There has been a sharp increase in deaths and disability from chronic respiratory (lung) diseases over the past three decades, an analysis reveals.
The study of data from 195 countries, published by The BMJ, warns that lung diseases pose a major public health problem, with an estimated 3.9 million deaths in 2017, accounting for 7% of all deaths worldwide.
The poorest regions of the world had the greatest disease burden, while ageing and risk factors including smoking, environmental pollution and body weight also played a key role.
Chronic lung disease (COPD) and asthma are the most common conditions, but others such as pneumoconiosis (lung disease due to dust inhalation), interstitial lung disease and pulmonary sarcoidosis (due to lung scarring and inflammation) are also global public health concerns.
The researchers found that between 1990 and 2017 the number of deaths from chronic respiratory diseases increased by 18% from 3.32 million to 3.91 million.
It is thought that lung diseases account for 7% of all deaths worldwide
The number of deaths increased with age and rose sharply in those aged 70 and older, a burden that is likely to increase as the worldwide population ages, the authors warned.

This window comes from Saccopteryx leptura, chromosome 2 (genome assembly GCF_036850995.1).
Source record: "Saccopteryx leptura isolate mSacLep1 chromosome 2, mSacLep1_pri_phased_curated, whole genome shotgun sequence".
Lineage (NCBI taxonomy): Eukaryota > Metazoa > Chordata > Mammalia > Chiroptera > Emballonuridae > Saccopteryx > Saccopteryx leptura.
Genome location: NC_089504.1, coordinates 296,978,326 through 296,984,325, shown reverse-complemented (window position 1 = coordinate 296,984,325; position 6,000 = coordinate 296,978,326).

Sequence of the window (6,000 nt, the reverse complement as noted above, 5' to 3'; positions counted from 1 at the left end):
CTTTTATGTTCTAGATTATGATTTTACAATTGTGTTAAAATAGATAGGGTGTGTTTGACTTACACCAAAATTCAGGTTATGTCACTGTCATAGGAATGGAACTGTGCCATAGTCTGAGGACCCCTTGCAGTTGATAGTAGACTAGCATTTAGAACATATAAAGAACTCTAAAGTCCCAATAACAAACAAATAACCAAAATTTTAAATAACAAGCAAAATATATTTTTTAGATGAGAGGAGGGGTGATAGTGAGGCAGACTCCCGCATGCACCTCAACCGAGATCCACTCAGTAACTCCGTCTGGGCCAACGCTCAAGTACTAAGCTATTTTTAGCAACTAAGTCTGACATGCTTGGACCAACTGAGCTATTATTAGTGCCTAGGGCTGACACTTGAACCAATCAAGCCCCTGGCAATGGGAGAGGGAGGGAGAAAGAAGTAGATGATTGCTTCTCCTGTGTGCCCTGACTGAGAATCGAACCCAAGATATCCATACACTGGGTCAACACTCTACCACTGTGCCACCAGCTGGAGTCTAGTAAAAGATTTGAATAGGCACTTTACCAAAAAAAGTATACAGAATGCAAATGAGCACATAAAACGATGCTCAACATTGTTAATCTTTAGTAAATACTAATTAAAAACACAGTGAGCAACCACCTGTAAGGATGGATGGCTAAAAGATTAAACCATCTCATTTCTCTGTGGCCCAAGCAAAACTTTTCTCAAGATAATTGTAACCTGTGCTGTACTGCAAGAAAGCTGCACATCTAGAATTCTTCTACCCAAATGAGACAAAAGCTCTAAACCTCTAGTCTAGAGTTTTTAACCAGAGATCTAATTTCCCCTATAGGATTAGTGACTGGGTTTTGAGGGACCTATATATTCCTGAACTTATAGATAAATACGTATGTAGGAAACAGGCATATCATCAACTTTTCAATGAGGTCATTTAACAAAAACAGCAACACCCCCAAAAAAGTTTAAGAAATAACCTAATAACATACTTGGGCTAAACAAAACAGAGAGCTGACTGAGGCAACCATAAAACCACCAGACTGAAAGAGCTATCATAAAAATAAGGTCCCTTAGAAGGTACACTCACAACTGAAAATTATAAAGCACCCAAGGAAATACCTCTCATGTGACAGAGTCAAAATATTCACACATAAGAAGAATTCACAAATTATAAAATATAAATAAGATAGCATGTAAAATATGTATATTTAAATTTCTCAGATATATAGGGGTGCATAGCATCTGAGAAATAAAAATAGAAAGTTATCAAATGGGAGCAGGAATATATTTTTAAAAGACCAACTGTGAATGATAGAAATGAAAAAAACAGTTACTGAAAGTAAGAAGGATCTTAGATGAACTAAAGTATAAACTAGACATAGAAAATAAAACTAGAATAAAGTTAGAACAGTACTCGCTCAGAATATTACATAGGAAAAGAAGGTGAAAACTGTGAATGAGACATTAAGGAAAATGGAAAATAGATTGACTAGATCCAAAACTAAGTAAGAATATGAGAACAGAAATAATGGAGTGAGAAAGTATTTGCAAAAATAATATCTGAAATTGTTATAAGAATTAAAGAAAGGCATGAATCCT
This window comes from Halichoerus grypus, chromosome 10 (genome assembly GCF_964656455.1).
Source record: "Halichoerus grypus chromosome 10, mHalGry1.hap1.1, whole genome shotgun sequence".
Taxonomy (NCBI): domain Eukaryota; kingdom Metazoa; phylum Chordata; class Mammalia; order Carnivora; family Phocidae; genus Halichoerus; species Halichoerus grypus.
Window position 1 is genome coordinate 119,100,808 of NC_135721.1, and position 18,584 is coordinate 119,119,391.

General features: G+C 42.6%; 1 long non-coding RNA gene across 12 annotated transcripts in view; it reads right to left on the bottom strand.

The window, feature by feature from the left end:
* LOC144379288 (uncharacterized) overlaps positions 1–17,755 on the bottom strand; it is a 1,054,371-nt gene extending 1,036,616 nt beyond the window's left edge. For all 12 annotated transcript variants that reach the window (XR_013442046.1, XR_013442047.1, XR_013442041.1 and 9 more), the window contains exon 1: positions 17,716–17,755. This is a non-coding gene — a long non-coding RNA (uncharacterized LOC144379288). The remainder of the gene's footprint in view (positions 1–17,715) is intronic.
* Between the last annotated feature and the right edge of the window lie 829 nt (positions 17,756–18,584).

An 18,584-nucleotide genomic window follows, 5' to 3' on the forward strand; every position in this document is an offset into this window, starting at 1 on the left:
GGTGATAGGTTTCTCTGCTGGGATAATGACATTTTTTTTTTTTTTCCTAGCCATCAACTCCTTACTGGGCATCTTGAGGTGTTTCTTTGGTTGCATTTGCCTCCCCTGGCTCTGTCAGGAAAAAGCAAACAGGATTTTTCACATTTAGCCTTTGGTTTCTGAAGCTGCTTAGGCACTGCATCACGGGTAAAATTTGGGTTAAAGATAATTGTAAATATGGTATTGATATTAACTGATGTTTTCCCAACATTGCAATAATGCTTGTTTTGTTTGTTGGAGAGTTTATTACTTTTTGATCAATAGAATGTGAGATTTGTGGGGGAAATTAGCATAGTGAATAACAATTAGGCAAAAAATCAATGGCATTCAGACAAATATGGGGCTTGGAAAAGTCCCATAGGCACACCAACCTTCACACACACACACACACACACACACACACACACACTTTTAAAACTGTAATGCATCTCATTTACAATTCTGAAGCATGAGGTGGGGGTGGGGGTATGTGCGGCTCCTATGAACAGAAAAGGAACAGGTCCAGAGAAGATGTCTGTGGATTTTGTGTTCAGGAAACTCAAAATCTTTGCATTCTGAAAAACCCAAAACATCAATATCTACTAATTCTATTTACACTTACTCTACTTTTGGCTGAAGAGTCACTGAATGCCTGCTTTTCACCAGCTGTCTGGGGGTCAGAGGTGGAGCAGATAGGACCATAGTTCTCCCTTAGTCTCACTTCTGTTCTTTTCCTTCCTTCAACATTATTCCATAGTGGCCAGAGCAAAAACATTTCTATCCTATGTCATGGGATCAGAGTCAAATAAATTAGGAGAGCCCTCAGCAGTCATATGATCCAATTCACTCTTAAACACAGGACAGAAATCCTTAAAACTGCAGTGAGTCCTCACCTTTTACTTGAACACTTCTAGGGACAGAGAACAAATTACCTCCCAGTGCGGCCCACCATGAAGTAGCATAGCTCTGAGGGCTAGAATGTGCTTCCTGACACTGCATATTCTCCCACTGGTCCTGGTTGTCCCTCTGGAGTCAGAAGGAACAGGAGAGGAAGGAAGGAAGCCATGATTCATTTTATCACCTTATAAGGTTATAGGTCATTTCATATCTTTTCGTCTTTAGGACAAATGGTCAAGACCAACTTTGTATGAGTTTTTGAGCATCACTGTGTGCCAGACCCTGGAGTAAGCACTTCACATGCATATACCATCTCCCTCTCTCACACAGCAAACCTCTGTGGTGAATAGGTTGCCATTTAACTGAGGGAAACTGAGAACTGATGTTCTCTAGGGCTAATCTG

However, during the 27 year study period rates of death and disability ranked according to age (known as the age standardised mortality rate) decreased, particularly in men.
Overall, social deprivation was the most important factor affecting rates of death and disability, with the highest rates seen in the poorest regions of the world.
Lower mortality was seen in more affluent countries, reflecting better access to health services and improved treatments.
Smoking was the leading risk factor for deaths and disability due to COPD and asthma, accounting for 1.4 million deaths in 2017.
Pollution from airborne particulate matter was the next most important risk factor for COPD, while high body mass index accounted for the most deaths from asthma since 2013, particularly in women.
“As the prevalence of obesity continues to increase at a worrying rate worldwide, weight loss should be included in the management of obese patients with asthma,” the study authors wrote.